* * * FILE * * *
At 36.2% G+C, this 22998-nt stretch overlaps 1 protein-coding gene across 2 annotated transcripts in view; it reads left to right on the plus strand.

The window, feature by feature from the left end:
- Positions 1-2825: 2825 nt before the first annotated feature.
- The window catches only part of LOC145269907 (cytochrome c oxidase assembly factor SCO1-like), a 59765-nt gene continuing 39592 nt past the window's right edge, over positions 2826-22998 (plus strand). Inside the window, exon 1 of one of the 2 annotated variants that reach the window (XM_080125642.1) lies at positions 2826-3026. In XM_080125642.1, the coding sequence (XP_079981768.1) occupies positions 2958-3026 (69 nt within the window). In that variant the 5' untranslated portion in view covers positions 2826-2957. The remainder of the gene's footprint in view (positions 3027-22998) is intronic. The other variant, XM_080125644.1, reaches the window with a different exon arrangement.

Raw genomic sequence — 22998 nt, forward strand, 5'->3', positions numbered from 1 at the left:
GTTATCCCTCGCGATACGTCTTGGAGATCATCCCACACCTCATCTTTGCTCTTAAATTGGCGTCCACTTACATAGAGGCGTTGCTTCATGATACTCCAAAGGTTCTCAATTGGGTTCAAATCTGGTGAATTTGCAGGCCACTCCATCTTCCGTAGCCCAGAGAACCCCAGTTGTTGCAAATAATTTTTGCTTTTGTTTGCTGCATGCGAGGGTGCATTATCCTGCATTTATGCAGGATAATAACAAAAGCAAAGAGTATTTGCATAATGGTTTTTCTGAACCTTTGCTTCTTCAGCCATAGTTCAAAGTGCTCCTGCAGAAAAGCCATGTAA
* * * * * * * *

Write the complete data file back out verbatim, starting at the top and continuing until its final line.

At 36.2% G+C, this 22998-nt stretch overlaps 1 protein-coding gene across 2 annotated transcripts in view; it reads left to right on the plus strand.

The window, feature by feature from the left end:
- Positions 1-2825: 2825 nt before the first annotated feature.
- The window catches only part of LOC145269907 (cytochrome c oxidase assembly factor SCO1-like), a 59765-nt gene continuing 39592 nt past the window's right edge, over positions 2826-22998 (plus strand). Inside the window, exon 1 of one of the 2 annotated variants that reach the window (XM_080125642.1) lies at positions 2826-3026. In XM_080125642.1, the coding sequence (XP_079981768.1) occupies positions 2958-3026 (69 nt within the window). In that variant the 5' untranslated portion in view covers positions 2826-2957. The remainder of the gene's footprint in view (positions 3027-22998) is intronic. The other variant, XM_080125644.1, reaches the window with a different exon arrangement.

Raw genomic sequence — 22998 nt, forward strand, 5'->3', positions numbered from 1 at the left:
GTTATCCCTCGCGATACGTCTTGGAGATCATCCCACACCTCATCTTTGCTCTTAAATTGGCGTCCACTTACATAGAGGCGTTGCTTCATGATACTCCAAAGGTTCTCAATTGGGTTCAAATCTGGTGAATTTGCAGGCCACTCCATCTTCCGTAGCCCAGAGAACCCCAGTTGTTGCAAATAATTTTTGCTTTTGTTTGCTGCATGCGAGGGTGCATTATCCTGCATTTATGCAGGATAATAACAAAAGCAAAGAGTATTTGCATAATGGTTTTTCTGAACCTTTGCTTCTTCAGCCATAGTTCAAAGTGCTCCTGCAGAAAAGCCATGTAA